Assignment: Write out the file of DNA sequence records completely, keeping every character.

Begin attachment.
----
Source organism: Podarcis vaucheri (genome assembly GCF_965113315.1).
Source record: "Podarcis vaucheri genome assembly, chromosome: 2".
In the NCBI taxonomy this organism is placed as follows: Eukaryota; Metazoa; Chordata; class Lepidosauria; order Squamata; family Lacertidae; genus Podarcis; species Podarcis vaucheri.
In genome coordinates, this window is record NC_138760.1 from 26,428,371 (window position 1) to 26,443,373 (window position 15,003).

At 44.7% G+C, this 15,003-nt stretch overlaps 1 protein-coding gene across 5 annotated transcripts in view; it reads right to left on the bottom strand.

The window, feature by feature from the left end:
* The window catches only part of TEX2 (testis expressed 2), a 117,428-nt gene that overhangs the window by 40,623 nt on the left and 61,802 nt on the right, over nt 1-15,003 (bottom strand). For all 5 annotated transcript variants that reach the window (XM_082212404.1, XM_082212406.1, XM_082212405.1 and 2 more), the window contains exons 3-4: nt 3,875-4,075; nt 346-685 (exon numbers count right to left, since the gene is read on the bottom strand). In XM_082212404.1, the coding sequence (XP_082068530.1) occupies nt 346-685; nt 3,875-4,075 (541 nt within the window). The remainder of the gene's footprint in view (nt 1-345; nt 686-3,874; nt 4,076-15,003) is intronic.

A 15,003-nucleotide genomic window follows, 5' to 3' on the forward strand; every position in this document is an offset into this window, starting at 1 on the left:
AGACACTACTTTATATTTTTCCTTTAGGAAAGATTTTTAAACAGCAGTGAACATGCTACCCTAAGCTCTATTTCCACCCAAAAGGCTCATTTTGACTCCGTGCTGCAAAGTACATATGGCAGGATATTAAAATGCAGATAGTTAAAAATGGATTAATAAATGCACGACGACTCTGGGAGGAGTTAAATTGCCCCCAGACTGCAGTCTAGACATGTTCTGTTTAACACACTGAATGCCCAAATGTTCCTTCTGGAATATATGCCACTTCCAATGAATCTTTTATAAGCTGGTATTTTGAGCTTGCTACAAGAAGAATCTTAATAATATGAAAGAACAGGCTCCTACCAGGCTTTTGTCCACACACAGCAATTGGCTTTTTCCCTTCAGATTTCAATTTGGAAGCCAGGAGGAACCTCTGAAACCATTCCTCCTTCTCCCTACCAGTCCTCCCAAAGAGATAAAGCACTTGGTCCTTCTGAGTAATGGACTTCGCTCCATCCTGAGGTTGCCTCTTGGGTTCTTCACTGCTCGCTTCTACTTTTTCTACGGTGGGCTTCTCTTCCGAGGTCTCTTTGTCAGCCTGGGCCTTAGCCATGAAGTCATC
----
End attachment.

Source organism: Podarcis vaucheri (genome assembly GCF_965113315.1).
Source record: "Podarcis vaucheri genome assembly, chromosome: 2".
In the NCBI taxonomy this organism is placed as follows: Eukaryota; Metazoa; Chordata; class Lepidosauria; order Squamata; family Lacertidae; genus Podarcis; species Podarcis vaucheri.
In genome coordinates, this window is record NC_138760.1 from 26,428,371 (window position 1) to 26,443,373 (window position 15,003).

At 44.7% G+C, this 15,003-nt stretch overlaps 1 protein-coding gene across 5 annotated transcripts in view; it reads right to left on the bottom strand.

The window, feature by feature from the left end:
* The window catches only part of TEX2 (testis expressed 2), a 117,428-nt gene that overhangs the window by 40,623 nt on the left and 61,802 nt on the right, over nt 1-15,003 (bottom strand). For all 5 annotated transcript variants that reach the window (XM_082212404.1, XM_082212406.1, XM_082212405.1 and 2 more), the window contains exons 3-4: nt 3,875-4,075; nt 346-685 (exon numbers count right to left, since the gene is read on the bottom strand). In XM_082212404.1, the coding sequence (XP_082068530.1) occupies nt 346-685; nt 3,875-4,075 (541 nt within the window). The remainder of the gene's footprint in view (nt 1-345; nt 686-3,874; nt 4,076-15,003) is intronic.

A 15,003-nucleotide genomic window follows, 5' to 3' on the forward strand; every position in this document is an offset into this window, starting at 1 on the left:
AGACACTACTTTATATTTTTCCTTTAGGAAAGATTTTTAAACAGCAGTGAACATGCTACCCTAAGCTCTATTTCCACCCAAAAGGCTCATTTTGACTCCGTGCTGCAAAGTACATATGGCAGGATATTAAAATGCAGATAGTTAAAAATGGATTAATAAATGCACGACGACTCTGGGAGGAGTTAAATTGCCCCCAGACTGCAGTCTAGACATGTTCTGTTTAACACACTGAATGCCCAAATGTTCCTTCTGGAATATATGCCACTTCCAATGAATCTTTTATAAGCTGGTATTTTGAGCTTGCTACAAGAAGAATCTTAATAATATGAAAGAACAGGCTCCTACCAGGCTTTTGTCCACACACAGCAATTGGCTTTTTCCCTTCAGATTTCAATTTGGAAGCCAGGAGGAACCTCTGAAACCATTCCTCCTTCTCCCTACCAGTCCTCCCAAAGAGATAAAGCACTTGGTCCTTCTGAGTAATGGACTTCGCTCCATCCTGAGGTTGCCTCTTGGGTTCTTCACTGCTCGCTTCTACTTTTTCTACGGTGGGCTTCTCTTCCGAGGTCTCTTTGTCAGCCTGGGCCTTAGCCATGAAGTCATC